# Surface integral solved directly and using Gauss' Theorem.

• Jul 18th 2010, 02:16 PM
rikelme23
Surface integral solved directly and using Gauss' Theorem.
To find the flow of the field $\displaystyle$F\left( {x,y,z} \right) = \left( {x^3 ,y^3 ,z^3 } \right)$$across the surface of the cone \displaystyle x^2 + y^2 = z^2$$ with 0 < z < H
a) Directly
b) Applying Gauss's theorem
(Talking)
• Jul 19th 2010, 04:10 AM
HallsofIvy
What have you tried?

I will give you this much: we can write the cone in parametric coordinates using polar coordinates: $\displaystyle x= r cos(\theta)$, $\displaystyle y= r sin(\theta)$, $\displaystyle z= r$ with $\displaystyle r$ from 0 to H and [/tex]\theta[/tex] from 0 to $\displaystyle 2\pi$.

With that you can write the "position vector" of a point on the surface of the cone as $\displaystyle \vec{p}(r, \theta)= r cos(\theta)\vec{i}+ r sin(\theta)\vec{j}+ r \vec{k}$.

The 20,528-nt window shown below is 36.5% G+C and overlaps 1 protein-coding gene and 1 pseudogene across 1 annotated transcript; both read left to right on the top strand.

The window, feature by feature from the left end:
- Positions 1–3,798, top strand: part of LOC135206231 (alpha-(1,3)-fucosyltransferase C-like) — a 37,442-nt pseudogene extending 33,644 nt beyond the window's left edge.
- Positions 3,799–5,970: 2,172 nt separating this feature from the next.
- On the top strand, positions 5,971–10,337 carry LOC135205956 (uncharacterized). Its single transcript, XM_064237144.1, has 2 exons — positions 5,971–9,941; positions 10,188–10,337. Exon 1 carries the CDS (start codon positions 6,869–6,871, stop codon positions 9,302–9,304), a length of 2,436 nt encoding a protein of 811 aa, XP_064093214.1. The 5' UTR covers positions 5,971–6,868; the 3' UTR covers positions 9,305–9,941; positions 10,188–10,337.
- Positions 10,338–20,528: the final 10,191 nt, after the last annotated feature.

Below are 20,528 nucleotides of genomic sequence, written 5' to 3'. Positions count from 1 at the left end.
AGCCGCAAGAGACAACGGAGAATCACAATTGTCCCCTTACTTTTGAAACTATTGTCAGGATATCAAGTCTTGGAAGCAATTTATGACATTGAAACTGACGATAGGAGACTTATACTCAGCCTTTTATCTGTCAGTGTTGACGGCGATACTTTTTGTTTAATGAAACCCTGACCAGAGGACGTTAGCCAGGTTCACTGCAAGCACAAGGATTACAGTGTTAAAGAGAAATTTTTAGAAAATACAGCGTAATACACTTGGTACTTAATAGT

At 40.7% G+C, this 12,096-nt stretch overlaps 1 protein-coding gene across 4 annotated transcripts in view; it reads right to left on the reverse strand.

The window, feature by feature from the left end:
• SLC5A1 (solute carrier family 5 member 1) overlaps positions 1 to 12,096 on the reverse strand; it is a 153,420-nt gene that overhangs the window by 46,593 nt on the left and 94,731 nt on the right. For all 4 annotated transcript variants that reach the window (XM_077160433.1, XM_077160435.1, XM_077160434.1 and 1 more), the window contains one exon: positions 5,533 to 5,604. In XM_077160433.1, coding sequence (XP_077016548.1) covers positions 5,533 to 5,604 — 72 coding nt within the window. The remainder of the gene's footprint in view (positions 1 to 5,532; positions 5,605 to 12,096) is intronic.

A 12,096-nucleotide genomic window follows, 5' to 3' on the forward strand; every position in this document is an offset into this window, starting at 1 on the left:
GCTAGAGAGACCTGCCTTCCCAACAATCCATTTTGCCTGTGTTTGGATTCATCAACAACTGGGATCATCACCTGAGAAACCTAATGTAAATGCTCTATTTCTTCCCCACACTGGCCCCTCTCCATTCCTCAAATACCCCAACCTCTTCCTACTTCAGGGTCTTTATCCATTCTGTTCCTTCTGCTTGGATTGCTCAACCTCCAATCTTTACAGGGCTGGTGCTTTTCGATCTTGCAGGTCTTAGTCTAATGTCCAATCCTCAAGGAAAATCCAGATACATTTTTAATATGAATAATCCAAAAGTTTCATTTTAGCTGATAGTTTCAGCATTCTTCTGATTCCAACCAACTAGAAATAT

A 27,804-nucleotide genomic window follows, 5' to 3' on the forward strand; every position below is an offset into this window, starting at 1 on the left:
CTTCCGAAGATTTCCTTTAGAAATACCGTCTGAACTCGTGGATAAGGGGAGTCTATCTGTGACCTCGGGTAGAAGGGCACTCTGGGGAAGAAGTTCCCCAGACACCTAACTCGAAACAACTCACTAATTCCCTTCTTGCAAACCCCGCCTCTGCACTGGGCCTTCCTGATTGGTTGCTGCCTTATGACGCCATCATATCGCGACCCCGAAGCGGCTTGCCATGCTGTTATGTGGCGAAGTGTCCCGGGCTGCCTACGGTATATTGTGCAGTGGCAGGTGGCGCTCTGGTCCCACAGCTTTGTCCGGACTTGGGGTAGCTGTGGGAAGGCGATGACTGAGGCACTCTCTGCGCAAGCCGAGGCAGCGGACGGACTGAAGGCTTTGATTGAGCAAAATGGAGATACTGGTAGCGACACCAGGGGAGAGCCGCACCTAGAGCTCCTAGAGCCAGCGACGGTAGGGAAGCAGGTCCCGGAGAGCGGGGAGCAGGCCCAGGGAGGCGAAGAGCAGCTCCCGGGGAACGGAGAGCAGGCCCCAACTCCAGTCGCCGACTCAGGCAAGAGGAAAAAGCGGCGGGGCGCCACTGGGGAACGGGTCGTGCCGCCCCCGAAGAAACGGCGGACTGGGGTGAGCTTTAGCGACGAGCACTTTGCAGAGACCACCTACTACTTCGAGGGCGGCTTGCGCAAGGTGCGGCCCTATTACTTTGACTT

The deriviatives of that with respect to r and $\displaystyle \theta$:
$\displaystyle \vec{p}_r= cos(\theta)\vec{i}+ sin(\theta)\vec{j}+ \vec{k}$ and
$\displaystyle \vec{p}_\theta= -r sin(\theta)\vec{i}+ r cos(\theta)\vec{j}$
are in the tangent plane to the cone and their cross product is
$\displaystyle -r cos(\theta)\vec{i}- r sin(\theta)\vec{j}+ r \vec{k}$.

The (upward oriented) "vector differential of area" is $\displaystyle (-r cos(\theta)\vec{i}- r sin(\theta)\vec{j}+ r \vec{k})drd\theta$

Take the dot product of your field with that and integrate.

And what is "Gauss's theorem"?